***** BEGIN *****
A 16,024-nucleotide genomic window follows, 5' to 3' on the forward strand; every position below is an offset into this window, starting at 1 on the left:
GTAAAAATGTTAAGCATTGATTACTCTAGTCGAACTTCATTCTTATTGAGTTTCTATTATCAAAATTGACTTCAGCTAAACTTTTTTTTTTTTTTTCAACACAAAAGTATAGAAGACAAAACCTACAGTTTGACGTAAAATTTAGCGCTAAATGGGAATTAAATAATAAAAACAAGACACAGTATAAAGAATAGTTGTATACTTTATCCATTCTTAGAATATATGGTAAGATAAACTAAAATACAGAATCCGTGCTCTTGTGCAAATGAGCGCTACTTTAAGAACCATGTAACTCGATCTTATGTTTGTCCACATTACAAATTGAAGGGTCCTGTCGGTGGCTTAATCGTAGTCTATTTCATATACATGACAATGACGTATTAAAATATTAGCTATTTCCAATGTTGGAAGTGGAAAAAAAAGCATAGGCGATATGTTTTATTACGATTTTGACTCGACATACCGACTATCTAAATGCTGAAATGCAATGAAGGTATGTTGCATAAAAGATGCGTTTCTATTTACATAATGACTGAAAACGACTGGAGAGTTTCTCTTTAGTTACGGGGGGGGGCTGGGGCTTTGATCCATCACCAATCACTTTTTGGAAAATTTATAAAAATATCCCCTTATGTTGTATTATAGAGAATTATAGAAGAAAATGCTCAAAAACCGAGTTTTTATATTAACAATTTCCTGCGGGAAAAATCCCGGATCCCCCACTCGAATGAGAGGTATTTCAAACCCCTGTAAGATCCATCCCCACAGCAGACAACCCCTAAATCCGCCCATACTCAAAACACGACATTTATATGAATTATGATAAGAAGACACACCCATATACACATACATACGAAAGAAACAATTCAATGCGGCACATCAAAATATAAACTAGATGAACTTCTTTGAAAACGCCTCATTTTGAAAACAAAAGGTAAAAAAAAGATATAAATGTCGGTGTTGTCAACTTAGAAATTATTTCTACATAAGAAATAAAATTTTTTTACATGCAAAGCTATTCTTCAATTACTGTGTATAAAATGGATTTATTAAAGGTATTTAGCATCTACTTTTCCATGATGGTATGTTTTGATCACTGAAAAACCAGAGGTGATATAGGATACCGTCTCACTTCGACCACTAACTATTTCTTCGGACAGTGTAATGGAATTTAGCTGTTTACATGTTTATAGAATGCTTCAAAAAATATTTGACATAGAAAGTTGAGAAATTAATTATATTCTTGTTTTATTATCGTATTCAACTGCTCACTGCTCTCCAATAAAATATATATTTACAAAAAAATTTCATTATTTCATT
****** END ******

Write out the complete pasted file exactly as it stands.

A 16,024-nucleotide genomic window follows, 5' to 3' on the forward strand; every position below is an offset into this window, starting at 1 on the left:
GTAAAAATGTTAAGCATTGATTACTCTAGTCGAACTTCATTCTTATTGAGTTTCTATTATCAAAATTGACTTCAGCTAAACTTTTTTTTTTTTTTTCAACACAAAAGTATAGAAGACAAAACCTACAGTTTGACGTAAAATTTAGCGCTAAATGGGAATTAAATAATAAAAACAAGACACAGTATAAAGAATAGTTGTATACTTTATCCATTCTTAGAATATATGGTAAGATAAACTAAAATACAGAATCCGTGCTCTTGTGCAAATGAGCGCTACTTTAAGAACCATGTAACTCGATCTTATGTTTGTCCACATTACAAATTGAAGGGTCCTGTCGGTGGCTTAATCGTAGTCTATTTCATATACATGACAATGACGTATTAAAATATTAGCTATTTCCAATGTTGGAAGTGGAAAAAAAAGCATAGGCGATATGTTTTATTACGATTTTGACTCGACATACCGACTATCTAAATGCTGAAATGCAATGAAGGTATGTTGCATAAAAGATGCGTTTCTATTTACATAATGACTGAAAACGACTGGAGAGTTTCTCTTTAGTTACGGGGGGGGGCTGGGGCTTTGATCCATCACCAATCACTTTTTGGAAAATTTATAAAAATATCCCCTTATGTTGTATTATAGAGAATTATAGAAGAAAATGCTCAAAAACCGAGTTTTTATATTAACAATTTCCTGCGGGAAAAATCCCGGATCCCCCACTCGAATGAGAGGTATTTCAAACCCCTGTAAGATCCATCCCCACAGCAGACAACCCCTAAATCCGCCCATACTCAAAACACGACATTTATATGAATTATGATAAGAAGACACACCCATATACACATACATACGAAAGAAACAATTCAATGCGGCACATCAAAATATAAACTAGATGAACTTCTTTGAAAACGCCTCATTTTGAAAACAAAAGGTAAAAAAAAGATATAAATGTCGGTGTTGTCAACTTAGAAATTATTTCTACATAAGAAATAAAATTTTTTTACATGCAAAGCTATTCTTCAATTACTGTGTATAAAATGGATTTATTAAAGGTATTTAGCATCTACTTTTCCATGATGGTATGTTTTGATCACTGAAAAACCAGAGGTGATATAGGATACCGTCTCACTTCGACCACTAACTATTTCTTCGGACAGTGTAATGGAATTTAGCTGTTTACATGTTTATAGAATGCTTCAAAAAATATTTGACATAGAAAGTTGAGAAATTAATTATATTCTTGTTTTATTATCGTATTCAACTGCTCACTGCTCTCCAATAAAATATATATTTACAAAAAAATTTCATTATTTCATT